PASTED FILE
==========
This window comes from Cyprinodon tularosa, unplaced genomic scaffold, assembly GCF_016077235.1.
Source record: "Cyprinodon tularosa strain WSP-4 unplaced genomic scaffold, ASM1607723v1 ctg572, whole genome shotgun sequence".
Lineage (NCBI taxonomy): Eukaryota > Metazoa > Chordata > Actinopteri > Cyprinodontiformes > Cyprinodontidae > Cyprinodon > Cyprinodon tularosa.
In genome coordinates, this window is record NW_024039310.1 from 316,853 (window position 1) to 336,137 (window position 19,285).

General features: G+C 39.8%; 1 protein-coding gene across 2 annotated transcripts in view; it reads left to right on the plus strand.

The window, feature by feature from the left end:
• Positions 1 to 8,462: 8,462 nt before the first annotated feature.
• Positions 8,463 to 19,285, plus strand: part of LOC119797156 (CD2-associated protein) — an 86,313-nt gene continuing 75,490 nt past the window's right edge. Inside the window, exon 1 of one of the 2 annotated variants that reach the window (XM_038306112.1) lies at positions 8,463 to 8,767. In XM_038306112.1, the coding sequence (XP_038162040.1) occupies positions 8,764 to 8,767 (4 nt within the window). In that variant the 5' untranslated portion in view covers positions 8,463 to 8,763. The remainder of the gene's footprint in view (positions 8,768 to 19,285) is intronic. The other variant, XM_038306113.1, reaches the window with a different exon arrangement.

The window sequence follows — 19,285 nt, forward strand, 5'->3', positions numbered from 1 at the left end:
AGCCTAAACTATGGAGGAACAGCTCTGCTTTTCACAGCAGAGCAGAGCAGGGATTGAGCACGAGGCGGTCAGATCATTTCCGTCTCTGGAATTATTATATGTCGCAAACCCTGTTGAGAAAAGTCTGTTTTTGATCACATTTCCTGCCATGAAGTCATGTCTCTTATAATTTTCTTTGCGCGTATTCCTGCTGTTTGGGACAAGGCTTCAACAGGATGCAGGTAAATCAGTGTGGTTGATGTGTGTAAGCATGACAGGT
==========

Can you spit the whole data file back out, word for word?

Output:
This window comes from Cyprinodon tularosa, unplaced genomic scaffold, assembly GCF_016077235.1.
Source record: "Cyprinodon tularosa strain WSP-4 unplaced genomic scaffold, ASM1607723v1 ctg572, whole genome shotgun sequence".
Lineage (NCBI taxonomy): Eukaryota > Metazoa > Chordata > Actinopteri > Cyprinodontiformes > Cyprinodontidae > Cyprinodon > Cyprinodon tularosa.
In genome coordinates, this window is record NW_024039310.1 from 316,853 (window position 1) to 336,137 (window position 19,285).

General features: G+C 39.8%; 1 protein-coding gene across 2 annotated transcripts in view; it reads left to right on the plus strand.

The window, feature by feature from the left end:
• Positions 1 to 8,462: 8,462 nt before the first annotated feature.
• Positions 8,463 to 19,285, plus strand: part of LOC119797156 (CD2-associated protein) — an 86,313-nt gene continuing 75,490 nt past the window's right edge. Inside the window, exon 1 of one of the 2 annotated variants that reach the window (XM_038306112.1) lies at positions 8,463 to 8,767. In XM_038306112.1, the coding sequence (XP_038162040.1) occupies positions 8,764 to 8,767 (4 nt within the window). In that variant the 5' untranslated portion in view covers positions 8,463 to 8,763. The remainder of the gene's footprint in view (positions 8,768 to 19,285) is intronic. The other variant, XM_038306113.1, reaches the window with a different exon arrangement.

The window sequence follows — 19,285 nt, forward strand, 5'->3', positions numbered from 1 at the left end:
AGCCTAAACTATGGAGGAACAGCTCTGCTTTTCACAGCAGAGCAGAGCAGGGATTGAGCACGAGGCGGTCAGATCATTTCCGTCTCTGGAATTATTATATGTCGCAAACCCTGTTGAGAAAAGTCTGTTTTTGATCACATTTCCTGCCATGAAGTCATGTCTCTTATAATTTTCTTTGCGCGTATTCCTGCTGTTTGGGACAAGGCTTCAACAGGATGCAGGTAAATCAGTGTGGTTGATGTGTGTAAGCATGACAGGT